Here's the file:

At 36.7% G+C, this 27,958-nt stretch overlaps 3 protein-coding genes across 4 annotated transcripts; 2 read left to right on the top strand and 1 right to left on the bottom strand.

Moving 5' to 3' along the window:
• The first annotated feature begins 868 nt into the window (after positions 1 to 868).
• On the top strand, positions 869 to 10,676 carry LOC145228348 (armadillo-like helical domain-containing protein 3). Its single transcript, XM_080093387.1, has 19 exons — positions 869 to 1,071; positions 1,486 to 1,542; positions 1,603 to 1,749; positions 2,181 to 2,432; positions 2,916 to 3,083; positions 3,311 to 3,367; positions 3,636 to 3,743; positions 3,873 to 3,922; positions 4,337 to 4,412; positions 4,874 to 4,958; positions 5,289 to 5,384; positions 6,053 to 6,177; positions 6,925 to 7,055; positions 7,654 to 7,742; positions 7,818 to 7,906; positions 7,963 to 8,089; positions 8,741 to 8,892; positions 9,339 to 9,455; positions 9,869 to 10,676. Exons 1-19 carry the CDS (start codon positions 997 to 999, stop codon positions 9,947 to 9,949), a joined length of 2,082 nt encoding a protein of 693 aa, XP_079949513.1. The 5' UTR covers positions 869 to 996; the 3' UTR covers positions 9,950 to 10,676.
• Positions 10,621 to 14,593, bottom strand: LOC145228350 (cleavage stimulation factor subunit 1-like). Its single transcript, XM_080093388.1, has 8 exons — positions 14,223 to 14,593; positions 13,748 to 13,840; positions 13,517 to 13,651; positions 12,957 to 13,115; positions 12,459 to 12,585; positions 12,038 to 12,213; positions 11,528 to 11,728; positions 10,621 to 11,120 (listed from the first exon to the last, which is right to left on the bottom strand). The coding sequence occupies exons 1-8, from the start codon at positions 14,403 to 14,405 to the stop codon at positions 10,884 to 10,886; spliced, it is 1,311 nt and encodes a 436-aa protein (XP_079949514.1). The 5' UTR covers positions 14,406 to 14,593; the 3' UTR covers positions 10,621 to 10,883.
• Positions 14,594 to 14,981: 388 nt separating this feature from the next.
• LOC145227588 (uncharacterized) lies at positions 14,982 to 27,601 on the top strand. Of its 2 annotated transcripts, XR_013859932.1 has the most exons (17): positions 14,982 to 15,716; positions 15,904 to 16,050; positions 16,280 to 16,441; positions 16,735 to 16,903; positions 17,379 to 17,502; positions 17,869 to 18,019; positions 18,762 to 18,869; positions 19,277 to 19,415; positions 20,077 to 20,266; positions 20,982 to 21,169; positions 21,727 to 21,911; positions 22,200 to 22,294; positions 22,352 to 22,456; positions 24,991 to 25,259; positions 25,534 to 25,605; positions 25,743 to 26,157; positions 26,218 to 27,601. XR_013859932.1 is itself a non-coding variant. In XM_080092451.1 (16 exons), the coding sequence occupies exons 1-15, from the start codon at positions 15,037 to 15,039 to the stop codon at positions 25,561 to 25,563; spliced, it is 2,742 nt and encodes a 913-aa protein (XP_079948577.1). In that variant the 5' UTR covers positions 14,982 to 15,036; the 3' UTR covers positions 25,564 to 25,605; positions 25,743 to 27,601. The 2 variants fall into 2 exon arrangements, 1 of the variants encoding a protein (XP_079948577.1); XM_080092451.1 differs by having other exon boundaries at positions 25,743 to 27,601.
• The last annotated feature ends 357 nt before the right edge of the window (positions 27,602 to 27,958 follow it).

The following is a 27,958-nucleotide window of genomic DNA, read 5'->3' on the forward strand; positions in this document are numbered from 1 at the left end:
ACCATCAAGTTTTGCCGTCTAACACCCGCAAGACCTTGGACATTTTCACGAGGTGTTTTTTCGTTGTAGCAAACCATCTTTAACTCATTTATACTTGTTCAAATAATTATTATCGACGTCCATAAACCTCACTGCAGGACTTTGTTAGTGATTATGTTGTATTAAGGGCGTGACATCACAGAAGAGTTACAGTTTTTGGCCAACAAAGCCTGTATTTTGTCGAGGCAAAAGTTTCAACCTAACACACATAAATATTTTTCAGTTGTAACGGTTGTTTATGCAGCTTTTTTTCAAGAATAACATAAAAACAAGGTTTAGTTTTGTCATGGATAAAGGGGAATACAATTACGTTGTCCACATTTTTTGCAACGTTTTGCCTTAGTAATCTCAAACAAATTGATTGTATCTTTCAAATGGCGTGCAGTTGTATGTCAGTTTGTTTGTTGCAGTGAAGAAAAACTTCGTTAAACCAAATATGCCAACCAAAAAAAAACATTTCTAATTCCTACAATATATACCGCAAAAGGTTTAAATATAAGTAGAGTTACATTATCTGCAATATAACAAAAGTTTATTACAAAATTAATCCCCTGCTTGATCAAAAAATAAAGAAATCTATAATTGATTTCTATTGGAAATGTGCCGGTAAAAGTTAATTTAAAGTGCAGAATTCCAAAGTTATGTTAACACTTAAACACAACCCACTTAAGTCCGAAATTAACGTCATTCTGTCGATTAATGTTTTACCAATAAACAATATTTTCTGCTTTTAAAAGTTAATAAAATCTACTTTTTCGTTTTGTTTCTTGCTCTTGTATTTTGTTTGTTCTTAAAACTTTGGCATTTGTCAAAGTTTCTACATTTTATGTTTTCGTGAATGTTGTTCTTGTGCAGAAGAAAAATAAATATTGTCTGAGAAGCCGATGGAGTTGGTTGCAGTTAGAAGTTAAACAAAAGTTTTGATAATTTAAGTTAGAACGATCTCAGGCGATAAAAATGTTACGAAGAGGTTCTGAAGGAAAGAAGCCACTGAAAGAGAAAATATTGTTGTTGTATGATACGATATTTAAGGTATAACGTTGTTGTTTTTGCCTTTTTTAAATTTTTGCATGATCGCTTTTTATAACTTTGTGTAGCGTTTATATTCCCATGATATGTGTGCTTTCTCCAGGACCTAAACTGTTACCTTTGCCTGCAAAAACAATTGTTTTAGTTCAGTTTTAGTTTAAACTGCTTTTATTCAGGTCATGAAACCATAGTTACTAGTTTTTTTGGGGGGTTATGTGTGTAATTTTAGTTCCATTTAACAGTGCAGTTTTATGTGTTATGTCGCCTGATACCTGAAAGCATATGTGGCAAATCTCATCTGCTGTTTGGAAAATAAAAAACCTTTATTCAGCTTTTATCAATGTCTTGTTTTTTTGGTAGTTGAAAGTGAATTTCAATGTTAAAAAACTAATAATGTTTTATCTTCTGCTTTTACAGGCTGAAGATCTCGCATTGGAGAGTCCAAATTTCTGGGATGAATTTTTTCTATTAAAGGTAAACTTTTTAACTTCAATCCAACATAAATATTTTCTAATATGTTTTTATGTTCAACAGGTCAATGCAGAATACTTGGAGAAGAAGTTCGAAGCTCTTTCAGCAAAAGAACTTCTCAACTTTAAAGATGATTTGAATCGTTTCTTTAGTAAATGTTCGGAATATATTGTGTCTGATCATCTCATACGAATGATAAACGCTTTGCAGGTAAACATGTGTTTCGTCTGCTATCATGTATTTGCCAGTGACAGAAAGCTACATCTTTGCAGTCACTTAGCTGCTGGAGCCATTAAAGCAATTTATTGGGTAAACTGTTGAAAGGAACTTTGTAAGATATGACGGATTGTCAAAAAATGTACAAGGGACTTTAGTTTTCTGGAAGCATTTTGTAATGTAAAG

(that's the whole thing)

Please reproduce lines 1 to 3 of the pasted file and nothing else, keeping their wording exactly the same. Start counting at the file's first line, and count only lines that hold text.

At 36.7% G+C, this 27,958-nt stretch overlaps 3 protein-coding genes across 4 annotated transcripts; 2 read left to right on the top strand and 1 right to left on the bottom strand.

Moving 5' to 3' along the window:
• The first annotated feature begins 868 nt into the window (after positions 1 to 868).